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J Biol Chem. 1984 Jan 25;259(2):1288-93.

Regulation of NAD-dependent glutamate dehydrogenase by protein kinases in Saccharomyces cerevisiae.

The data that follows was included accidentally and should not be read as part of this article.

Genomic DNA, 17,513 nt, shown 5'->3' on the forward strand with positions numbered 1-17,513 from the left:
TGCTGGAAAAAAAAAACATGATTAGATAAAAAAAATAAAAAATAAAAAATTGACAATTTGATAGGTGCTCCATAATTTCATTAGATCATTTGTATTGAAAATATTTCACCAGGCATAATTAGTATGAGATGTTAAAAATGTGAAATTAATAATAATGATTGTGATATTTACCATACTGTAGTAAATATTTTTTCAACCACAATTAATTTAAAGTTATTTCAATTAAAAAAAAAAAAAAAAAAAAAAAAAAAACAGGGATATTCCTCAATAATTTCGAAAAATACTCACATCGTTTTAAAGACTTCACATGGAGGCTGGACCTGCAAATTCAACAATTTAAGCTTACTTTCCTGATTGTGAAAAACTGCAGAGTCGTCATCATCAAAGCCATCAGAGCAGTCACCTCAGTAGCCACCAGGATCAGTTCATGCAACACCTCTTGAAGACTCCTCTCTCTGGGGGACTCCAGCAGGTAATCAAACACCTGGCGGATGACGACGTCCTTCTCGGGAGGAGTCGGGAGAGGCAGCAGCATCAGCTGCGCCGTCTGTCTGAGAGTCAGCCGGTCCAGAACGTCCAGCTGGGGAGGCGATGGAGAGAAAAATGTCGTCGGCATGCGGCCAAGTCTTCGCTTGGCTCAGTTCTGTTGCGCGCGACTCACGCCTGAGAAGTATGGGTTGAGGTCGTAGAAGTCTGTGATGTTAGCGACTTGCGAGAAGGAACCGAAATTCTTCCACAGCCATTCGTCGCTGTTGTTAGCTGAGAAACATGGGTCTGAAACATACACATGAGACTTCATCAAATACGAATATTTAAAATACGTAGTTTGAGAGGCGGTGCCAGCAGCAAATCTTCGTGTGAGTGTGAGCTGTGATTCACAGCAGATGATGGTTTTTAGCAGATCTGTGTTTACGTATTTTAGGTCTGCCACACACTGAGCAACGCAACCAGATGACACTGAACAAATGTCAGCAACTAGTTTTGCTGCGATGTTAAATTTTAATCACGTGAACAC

The active NAD-dependent glutamate dehydrogenase of wild type yeast cells fractionated by DEAE-Sephacel chromatography was inactivated in vitro by the addition of either the cAMP-dependent or cAMP-independent protein kinases obtained from wild type cells. cAMP-dependent inhibition of glutamate dehydrogenase activity was not observed in the crude extract of bcy1 mutant cells which were deficient in the regulatory subunit of cAMP-dependent protein kinase. The cAMP-dependent protein kinase of CYR3 mutant cells, which has a high K alpha value for cAMP in the phosphorylation reaction, required a high cAMP concentration for the inactivation of NAD-dependent glutamate dehydrogenase. An increased inactivation of partially purified active NAD-dependent glutamate dehydrogenase (Mr = 450,000) was observed to correlate with increased phosphorylation of a protein subunit (Mr = 100,000) of glutamate dehydrogenase. The phosphorylated protein was labeled by an NADH analog, 5'-p-fluorosulfonyl[14C]benzoyladenosine. Activation and dephosphorylation of inactive NAD-dependent glutamate dehydrogenase fractions were observed in vitro by treatment with bovine alkaline phosphatase or crude yeast cell extracts. These results suggested that the conversion of the active form of NAD-dependent glutamate dehydrogenase to an inactive form is regulated by phosphorylation through cAMP-dependent and cAMP-independent protein kinases.

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